Emphasis is defined to be a stress of voice on one or more words of a sentence, distinguishing them by intensity or peculiarity of meaning. For the application of emphasis, the only rule by which the reader can be governed is a just conception of the sentiments to be uttered, and of the feelings to be conveyed to others.



We do nothing against the truth, but for the truth.

None more impatiently suffer injuries than they who are

most forward in doing them.

Many persons mistake the love for the practice of virtue.

Note.-The emphatic words are printed in Italics. When two emphatic words, in antithesis with each other, are either expressed or implied, the emphasis is said to be single.

The Coming of the Pilgrims.

BEHOLD! they come those sainted forms,
Unshaken through the strife of storms;
Heaven's winter cloud hangs coldly down,
And earth puts on its rudest frown;
But colder, ruder, was the hand

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That drove them from their own fair land, -
Their own fair land, refinement's chosen seat,
Art's trophied dwelling, learning's green retreat;
By valor guarded, and by victory crowned,
For all, but gentle charity, renowned.

With streaming eye, yet steadfast heart,
Even from that land they dared to part,

And burst each tender tie;

Haunts, where their sunny youth was passed, Homes, where they fondly hoped at last,

In peaceful age, to die;

Friends, kindred, comfort, all they spurned,
Their fathers' hallowed graves,
And to a world of darkness turned,
Beyond a world of waves.

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They come - that coming who shall tell?
The eye may weep, the heart may swell,
But the poor tongue in vain essays
A fitting note for them to raise.
We hear the after-shout, that rings
For them who smote the power of kings:
The swelling triumph all would share;
But who the dark defeat would dare,
And boldly meet the wrath and woe
That wait the unsuccessful blow?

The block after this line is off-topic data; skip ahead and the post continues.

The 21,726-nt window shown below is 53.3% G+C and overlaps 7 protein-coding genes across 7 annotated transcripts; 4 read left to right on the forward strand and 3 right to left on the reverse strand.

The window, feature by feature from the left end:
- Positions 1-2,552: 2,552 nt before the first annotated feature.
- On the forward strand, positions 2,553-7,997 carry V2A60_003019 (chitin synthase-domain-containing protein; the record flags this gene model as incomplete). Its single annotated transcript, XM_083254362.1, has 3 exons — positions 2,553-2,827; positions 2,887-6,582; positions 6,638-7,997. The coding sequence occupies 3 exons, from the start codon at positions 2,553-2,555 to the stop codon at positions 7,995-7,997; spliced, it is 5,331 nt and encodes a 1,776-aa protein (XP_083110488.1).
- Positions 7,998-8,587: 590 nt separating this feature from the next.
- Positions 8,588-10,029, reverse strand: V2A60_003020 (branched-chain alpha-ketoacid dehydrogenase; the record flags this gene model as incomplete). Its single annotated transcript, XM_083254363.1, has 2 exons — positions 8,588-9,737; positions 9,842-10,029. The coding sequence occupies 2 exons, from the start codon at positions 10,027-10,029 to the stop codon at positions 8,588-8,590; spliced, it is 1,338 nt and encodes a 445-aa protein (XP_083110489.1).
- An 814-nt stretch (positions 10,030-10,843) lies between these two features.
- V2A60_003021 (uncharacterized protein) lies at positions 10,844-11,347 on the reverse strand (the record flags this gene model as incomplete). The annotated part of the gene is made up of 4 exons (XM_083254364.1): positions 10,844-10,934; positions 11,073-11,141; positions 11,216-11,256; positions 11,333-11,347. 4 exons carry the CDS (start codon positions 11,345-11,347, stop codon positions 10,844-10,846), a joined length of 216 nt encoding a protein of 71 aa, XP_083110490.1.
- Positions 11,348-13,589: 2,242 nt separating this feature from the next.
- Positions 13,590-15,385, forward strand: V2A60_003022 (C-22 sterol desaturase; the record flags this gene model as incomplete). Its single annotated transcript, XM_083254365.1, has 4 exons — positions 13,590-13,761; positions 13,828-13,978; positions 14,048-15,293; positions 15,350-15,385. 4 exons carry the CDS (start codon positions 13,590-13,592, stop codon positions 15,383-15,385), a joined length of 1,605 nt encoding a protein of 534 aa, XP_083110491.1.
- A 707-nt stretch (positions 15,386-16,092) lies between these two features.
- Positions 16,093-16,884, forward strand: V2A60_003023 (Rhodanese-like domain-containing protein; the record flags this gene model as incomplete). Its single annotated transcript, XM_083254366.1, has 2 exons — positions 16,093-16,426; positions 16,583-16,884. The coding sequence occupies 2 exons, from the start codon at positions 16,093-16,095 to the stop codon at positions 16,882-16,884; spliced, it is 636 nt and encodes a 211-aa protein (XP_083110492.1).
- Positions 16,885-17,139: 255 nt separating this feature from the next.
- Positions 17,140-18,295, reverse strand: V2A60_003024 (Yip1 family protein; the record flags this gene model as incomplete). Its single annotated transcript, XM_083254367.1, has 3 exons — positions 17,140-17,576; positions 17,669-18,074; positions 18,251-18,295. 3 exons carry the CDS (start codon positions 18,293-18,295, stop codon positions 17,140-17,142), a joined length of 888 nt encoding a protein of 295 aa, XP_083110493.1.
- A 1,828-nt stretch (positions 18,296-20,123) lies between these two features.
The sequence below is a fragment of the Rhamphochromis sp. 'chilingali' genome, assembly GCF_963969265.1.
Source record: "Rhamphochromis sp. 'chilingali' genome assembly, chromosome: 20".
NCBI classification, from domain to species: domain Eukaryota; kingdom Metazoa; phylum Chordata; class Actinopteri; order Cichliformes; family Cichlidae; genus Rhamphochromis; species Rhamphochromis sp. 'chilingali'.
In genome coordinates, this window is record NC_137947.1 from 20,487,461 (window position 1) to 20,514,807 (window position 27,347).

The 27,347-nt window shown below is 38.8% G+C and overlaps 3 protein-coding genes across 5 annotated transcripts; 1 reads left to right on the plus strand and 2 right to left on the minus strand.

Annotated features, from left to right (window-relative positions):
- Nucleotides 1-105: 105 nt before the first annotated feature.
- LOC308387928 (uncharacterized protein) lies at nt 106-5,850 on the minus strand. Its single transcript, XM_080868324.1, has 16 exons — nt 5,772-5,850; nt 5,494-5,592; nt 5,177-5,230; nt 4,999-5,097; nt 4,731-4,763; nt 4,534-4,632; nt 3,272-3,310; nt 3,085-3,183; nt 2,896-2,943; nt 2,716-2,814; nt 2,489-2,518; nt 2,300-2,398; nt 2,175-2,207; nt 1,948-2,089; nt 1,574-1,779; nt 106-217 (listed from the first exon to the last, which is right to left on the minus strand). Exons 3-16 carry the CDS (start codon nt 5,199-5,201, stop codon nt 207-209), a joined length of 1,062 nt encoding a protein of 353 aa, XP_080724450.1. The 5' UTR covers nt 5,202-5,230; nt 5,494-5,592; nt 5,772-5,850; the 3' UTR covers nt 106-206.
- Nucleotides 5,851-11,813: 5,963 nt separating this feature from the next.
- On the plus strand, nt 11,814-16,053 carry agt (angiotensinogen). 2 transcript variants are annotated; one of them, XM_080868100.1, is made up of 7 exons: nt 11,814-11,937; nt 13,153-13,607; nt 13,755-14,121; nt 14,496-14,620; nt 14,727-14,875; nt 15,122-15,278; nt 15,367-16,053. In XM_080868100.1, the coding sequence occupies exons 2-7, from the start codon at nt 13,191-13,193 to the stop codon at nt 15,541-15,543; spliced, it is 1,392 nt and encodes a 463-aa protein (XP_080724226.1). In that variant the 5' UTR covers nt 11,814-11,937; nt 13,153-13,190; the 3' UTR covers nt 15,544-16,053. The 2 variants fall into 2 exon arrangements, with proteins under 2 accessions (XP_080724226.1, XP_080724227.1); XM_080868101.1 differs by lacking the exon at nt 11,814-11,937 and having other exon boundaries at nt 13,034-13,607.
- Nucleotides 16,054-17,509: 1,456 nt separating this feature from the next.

It were an envied fate, we deem,
To live a land's recorded theme,
When we are in the tomb :

We, too, might yield the joys of home,
And waves of winter darkness roam,

And tread a shore of gloom,

Knew we, those waves, through coming time,
Should roll our names to every clime;
Felt we, that millions on that shore
Should stand, our memory to adore.
But no glad vision burst in light
Upon the Pilgrims' aching sight;

Their hearts no proud hereafter swelled; Deep shadows veiled the way they held; The yell of vengeance was their trump of fame, Their monument, a grave without a name.

Yet, strong in weakness, there they stand,
On yonder ice-bound rock,

Stern and resolved, that faithful band,

To meet fate's rudest shock.

Though anguish rends the father's breast,
For them, his dearest and his best,

With him the waste who trod,

Though tears, that freeze, the mother sheds
Upon her children's houseless heads, -

The Christian turns to God!

In grateful adoration now,
Upon the barren sands they bow.
What tongue of joy e'er woke such prayer

As bursts in desolation there?

What arm of strength e'er wrought such power As waits to crown that feeble hour? There into life an infant empire springs! There falls the iron from the soul; There liberty's young accents roll Up to the King of kings! To fair creation's farthest bound

That thrilling summons yet shall sound;
The dreaming nations shall awake,

And to their centre earth's old kingdoms shake.

Pontiff and prince, your sway

Must crumble from that day:

Before the loftier throne of Heaven,

The hand is raised, the pledge is given-
One monarch to obey, one creed to own,
That monarch, God, -

that creed, his word alone.